This approval is the happy conclusion to a more than six-year journey in two areas: the laboratory and the regulatory arena. It is the culmination of the research conducted by the cross-disciplinary teams led by Professor Guillaume Canaud at Necker-Enfants Malades hospital (AP-HP), the INEM Center for Molecular Medicine, INSERM, the Imagine Institute, and Université Paris Cité.
Everything began in October 2015 when Pr. Canaud, a nephrologist at AP-HP Paris, was consulted by a young man with kidney disease and a severe form of Cloves syndrome. His condition was life threatening.
Cloves syndrome, also known as disharmonious hypergrowth syndrome, is caused by a mutation in the PIK3CA gene. The cells multiply in an uncontrolled manner, grow bigger, form benign tumors, and compress all the surrounding organs. Common in oncology patients, it is found in a third of all breast cancer cases.
So, Novartis developed a molecule to prevent this gene from malfunctioning. The Swiss pharmaceutical firm is currently completing a phase 1 clinical trial. The molecule has since been approved for the treatment of breast cancer in the United States (2019) and Europe (2020), under the name Alpelisib.
“All those involved in the patient care pathway must work very closely together. This includes hospitals, research organizations, pharmaceutical laboratories, and drug regulatory authorities. Together we can move mountains and make sure that patients get quick and early access to innovative treatments,” says Professor Guillaume Canaud.
In December 2015, the ANSM (French National Agency for the Safety of Medicines and Health Products) issued a special authorization to treat this first patient with the lowest possible dose, administered orally. “His quality of life improved very quickly, his tumors shrank dramatically, and his pain reduced,” explains Pr. Canaud. A mouse model was then developed with the same genetic characteristics. It yielded the same very promising results.
At the time, only around fifty people worldwide had been officially diagnosed with Cloves syndrome. When he consulted his colleagues at Necker-Enfants Malades hospital, Pr. Canaud realized that this figure was considerably underestimated. This would be confirmed after an article was published in the Nature journal in June 2018. “As a result of the tremendous visibility, we received 4,000 inquiries from doctors and patients all over the world, asking if they could get access to the treatment,… It was crazy!” recalls Pr. Canaud.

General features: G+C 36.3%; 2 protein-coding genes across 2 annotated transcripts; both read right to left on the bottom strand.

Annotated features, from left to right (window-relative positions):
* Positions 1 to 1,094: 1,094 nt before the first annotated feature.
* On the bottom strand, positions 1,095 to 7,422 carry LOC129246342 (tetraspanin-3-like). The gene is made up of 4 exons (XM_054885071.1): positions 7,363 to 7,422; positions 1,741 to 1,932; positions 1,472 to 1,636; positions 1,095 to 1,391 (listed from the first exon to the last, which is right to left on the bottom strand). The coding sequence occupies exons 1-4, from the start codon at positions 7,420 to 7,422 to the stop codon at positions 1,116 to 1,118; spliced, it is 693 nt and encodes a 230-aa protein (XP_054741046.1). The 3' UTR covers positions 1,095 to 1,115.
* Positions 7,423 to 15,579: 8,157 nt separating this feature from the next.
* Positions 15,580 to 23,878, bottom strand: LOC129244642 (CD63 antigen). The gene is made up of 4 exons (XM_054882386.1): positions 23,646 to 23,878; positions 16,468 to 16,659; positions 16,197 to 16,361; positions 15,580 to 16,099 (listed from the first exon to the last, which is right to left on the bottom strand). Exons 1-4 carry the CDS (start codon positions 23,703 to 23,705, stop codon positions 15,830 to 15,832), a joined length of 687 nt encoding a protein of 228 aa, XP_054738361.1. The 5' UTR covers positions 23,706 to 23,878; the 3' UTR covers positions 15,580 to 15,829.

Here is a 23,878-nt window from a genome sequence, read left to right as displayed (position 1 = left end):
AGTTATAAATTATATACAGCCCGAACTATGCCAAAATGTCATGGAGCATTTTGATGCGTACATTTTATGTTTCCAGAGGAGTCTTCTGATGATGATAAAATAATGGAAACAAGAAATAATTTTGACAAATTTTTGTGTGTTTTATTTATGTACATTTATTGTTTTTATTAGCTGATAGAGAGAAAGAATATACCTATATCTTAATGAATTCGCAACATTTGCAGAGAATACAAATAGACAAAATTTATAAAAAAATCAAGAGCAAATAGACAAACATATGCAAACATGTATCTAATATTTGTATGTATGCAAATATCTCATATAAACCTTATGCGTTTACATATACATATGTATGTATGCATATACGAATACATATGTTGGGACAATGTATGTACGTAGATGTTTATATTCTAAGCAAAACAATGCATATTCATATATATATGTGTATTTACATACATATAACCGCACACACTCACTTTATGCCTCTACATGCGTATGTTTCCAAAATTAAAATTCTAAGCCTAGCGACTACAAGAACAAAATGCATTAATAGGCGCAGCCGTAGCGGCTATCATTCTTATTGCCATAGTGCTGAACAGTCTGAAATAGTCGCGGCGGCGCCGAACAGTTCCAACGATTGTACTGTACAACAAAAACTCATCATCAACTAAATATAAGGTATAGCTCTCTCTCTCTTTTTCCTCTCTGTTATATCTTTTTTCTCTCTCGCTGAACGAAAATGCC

In addition to an INSERM team of 16 researchers, a dedicated department was set up within Necker. Patients from around the world, suffering from deforming diseases, were offered a genetic diagnosis in under three weeks (as opposed to several years in normal times), along with a multidisciplinary program of care (plastic surgery, amputation, medication, etc.).
Since 2016, 150 patients have been treated, including adults and children over six months, always with special authorization from the regulatory authorities. Pr. Canaud cites, for example, the case of a five-year-old little girl confined to a wheelchair by the tumors compressing her spinal cord. Within just one month, she was walking again.
A regulatory procedure took place at the same time to get the treatment to market faster. At the beginning of 2020, the FDA authorized a retrospective, real-life study of 57 patients (in France, the United States, Australia, and Ireland) treated with Alpelisib between 2016 and 2019. They all underwent a similar care protocol. The images were analyzed by an external contractor and would inform the FDA’s decision. This had never happened before in the history of the FDA.
On April 6, 2022, the FDA granted accelerated approval to Vijoice. The dosage is different from Alpelisib, but the chemical structure is exactly the same.
A conventional clinical trial is currently under way with 150 randomized patients to gather more data and obtain marketing authorization from the European authorities.
Pr. Canaud is now an expert with the FDA, which plans to use the accelerated approval procedure again in the future, in particular for rare diseases. Vijoice was approved in under four years, when normally it would take 15 to 30.